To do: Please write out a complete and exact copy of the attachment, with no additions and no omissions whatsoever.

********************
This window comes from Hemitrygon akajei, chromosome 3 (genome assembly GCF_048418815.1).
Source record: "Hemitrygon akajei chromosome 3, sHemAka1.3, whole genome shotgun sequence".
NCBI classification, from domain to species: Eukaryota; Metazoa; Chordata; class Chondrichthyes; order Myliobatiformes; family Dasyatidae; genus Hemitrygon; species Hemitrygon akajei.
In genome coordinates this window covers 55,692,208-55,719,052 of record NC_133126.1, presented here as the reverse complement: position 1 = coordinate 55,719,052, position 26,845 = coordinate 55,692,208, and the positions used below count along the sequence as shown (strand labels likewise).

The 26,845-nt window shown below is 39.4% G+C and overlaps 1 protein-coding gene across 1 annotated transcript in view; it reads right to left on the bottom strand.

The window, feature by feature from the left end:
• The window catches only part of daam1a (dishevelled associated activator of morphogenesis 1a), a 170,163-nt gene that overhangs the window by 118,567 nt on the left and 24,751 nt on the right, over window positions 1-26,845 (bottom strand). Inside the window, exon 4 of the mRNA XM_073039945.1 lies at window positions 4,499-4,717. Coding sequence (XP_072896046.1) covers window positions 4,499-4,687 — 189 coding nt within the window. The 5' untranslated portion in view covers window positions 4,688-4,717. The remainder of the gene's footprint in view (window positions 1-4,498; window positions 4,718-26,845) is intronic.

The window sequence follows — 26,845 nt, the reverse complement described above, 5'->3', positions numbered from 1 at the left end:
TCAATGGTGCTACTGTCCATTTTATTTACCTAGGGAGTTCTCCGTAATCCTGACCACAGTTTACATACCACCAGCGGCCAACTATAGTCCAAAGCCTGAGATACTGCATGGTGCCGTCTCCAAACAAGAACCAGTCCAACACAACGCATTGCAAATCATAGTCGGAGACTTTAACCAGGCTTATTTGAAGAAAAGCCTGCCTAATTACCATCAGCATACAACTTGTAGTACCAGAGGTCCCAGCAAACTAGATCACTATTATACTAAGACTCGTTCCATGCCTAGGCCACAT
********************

This window comes from Hemitrygon akajei, chromosome 3 (genome assembly GCF_048418815.1).
Source record: "Hemitrygon akajei chromosome 3, sHemAka1.3, whole genome shotgun sequence".
NCBI classification, from domain to species: Eukaryota; Metazoa; Chordata; class Chondrichthyes; order Myliobatiformes; family Dasyatidae; genus Hemitrygon; species Hemitrygon akajei.
In genome coordinates this window covers 55,692,208-55,719,052 of record NC_133126.1, presented here as the reverse complement: position 1 = coordinate 55,719,052, position 26,845 = coordinate 55,692,208, and the positions used below count along the sequence as shown (strand labels likewise).

The 26,845-nt window shown below is 39.4% G+C and overlaps 1 protein-coding gene across 1 annotated transcript in view; it reads right to left on the bottom strand.

The window, feature by feature from the left end:
• The window catches only part of daam1a (dishevelled associated activator of morphogenesis 1a), a 170,163-nt gene that overhangs the window by 118,567 nt on the left and 24,751 nt on the right, over window positions 1-26,845 (bottom strand). Inside the window, exon 4 of the mRNA XM_073039945.1 lies at window positions 4,499-4,717. Coding sequence (XP_072896046.1) covers window positions 4,499-4,687 — 189 coding nt within the window. The 5' untranslated portion in view covers window positions 4,688-4,717. The remainder of the gene's footprint in view (window positions 1-4,498; window positions 4,718-26,845) is intronic.

The window sequence follows — 26,845 nt, the reverse complement described above, 5'->3', positions numbered from 1 at the left end:
TCAATGGTGCTACTGTCCATTTTATTTACCTAGGGAGTTCTCCGTAATCCTGACCACAGTTTACATACCACCAGCGGCCAACTATAGTCCAAAGCCTGAGATACTGCATGGTGCCGTCTCCAAACAAGAACCAGTCCAACACAACGCATTGCAAATCATAGTCGGAGACTTTAACCAGGCTTATTTGAAGAAAAGCCTGCCTAATTACCATCAGCATACAACTTGTAGTACCAGAGGTCCCAGCAAACTAGATCACTATTATACTAAGACTCGTTCCATGCCTAGGCCACAT